To the left of Jesus, there is a man. He is standing in front of us, leaning towards the guest. He is inviting him to the table with his left hand. He has short brown hair. The man is dressed in a fair linen shirt and a brown jacket, the so-called hunia. He is also wearing nohawky, or pants made of white cloth. In his right hand, the man is clutching a black felt hat (uhersky).
We can also see a woman standing with her back to us, stopped in midturn. She is setting a bowl on the table. Her head is turned towards Jesus. She is wearing a white linen rańtuch, or headscarf covering her shoulders and back. The woman is also wearing a white blouse. Its wide sleeves have creases at the cuffs and at the height of the elbow. She also has a navy blue skirt flowing down to the middle of the calf – the Lemkos called it a kabat. It is heavily creased at the waist. Over the skirt, the woman is wearing a red apron, or zapaska. To the left of the woman, there is a chair.
In the background, we can see an old man standing. He is looking at Jesus, while bowing humbly. His hands are intertwined as if in prayer. His stooped silhouette is covered with a white shirt and trousers. The old man is also wearing a blue linen vest, the so-called łajbyk.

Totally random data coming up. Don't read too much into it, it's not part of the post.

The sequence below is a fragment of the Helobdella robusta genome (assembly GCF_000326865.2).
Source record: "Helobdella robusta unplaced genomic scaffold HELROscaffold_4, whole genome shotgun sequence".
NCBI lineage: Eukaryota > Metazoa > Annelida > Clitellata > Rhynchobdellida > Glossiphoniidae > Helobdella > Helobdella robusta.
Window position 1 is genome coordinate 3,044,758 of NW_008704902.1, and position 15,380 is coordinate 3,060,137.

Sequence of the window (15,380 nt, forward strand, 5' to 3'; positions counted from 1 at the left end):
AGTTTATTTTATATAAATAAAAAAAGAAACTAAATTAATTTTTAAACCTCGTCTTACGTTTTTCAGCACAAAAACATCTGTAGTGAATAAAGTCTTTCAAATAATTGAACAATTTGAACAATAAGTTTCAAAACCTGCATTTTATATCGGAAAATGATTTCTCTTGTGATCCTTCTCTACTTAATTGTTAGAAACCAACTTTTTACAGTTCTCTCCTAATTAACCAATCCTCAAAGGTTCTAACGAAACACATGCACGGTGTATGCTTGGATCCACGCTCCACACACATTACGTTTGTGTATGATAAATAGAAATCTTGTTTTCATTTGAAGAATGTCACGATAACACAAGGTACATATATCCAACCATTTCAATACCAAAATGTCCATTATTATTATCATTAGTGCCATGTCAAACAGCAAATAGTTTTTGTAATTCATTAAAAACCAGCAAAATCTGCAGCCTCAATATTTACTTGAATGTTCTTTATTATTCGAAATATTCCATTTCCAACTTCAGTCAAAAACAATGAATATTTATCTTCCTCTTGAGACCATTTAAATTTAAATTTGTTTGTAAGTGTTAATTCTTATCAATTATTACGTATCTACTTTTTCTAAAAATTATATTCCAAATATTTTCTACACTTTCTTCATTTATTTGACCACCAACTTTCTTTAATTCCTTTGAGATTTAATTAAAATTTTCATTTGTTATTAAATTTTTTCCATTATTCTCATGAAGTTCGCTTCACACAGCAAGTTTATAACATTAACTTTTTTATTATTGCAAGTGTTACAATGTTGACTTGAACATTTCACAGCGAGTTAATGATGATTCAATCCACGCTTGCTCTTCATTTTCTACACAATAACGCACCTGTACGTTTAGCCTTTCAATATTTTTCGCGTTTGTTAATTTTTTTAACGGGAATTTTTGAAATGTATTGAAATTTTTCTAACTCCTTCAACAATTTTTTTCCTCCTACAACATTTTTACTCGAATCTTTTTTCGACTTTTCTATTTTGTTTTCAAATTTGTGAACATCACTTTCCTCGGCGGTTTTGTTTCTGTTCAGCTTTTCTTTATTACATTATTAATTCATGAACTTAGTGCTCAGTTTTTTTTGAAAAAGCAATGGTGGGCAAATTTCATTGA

One of the little girls is standing sideways, between the woman and the old man. She reaches up to the adults’ waist. She has put her hands on the back of the chair. She is staring at Jesus. The girl has fair braided hair. She is wearing a white blouse, a red skirt, and a white apron.
The other girl is standing in front of us, between the man and the old man. She is also leaning on a chair and looking at Jesus. Her hair is covered with a white headscarf tied under her chin. She is wearing a white blouse. The skirt is covered by a white apron.
The walls of the cottage are made of simple logs. The ceiling is covered with boards. The wall straight in front of us has a rectangular window. The frames divide the glass into small squares. This made them easy to replace if they got broken.
The wall on the left has doors and a high threshold typical of a Lemko cottage. The house has earthen floors made of compressed clay.
The scene emanates simplicity. The poverty of the characters and the devotion of the hosts with which they are looking at the extraordinary guest are striking. The realism of the detail is permeated by the aura of spirituality.
1. Composition scheme of the arrangement of wall paintings. Compiled by Jarosław Giemza.
2. Icon of St. Apostle Jude Thaddeus from the Deesis iconostasis series made after 1803, repainted by Josif Bukowczyk in 1898. Photographs in white light and X-rays. Primary painting layer visible in the rtg: image of St. Jude Thaddeus with the image of Christ in his right hand (reference to the Apocrypha about Mandylion and the role of the Apostle in handing it over to King Abgar). The painting from 1898 shows the Apostle Tadeusz leaning on a club (the tool of his passion). Photographs by Piotr Frączek.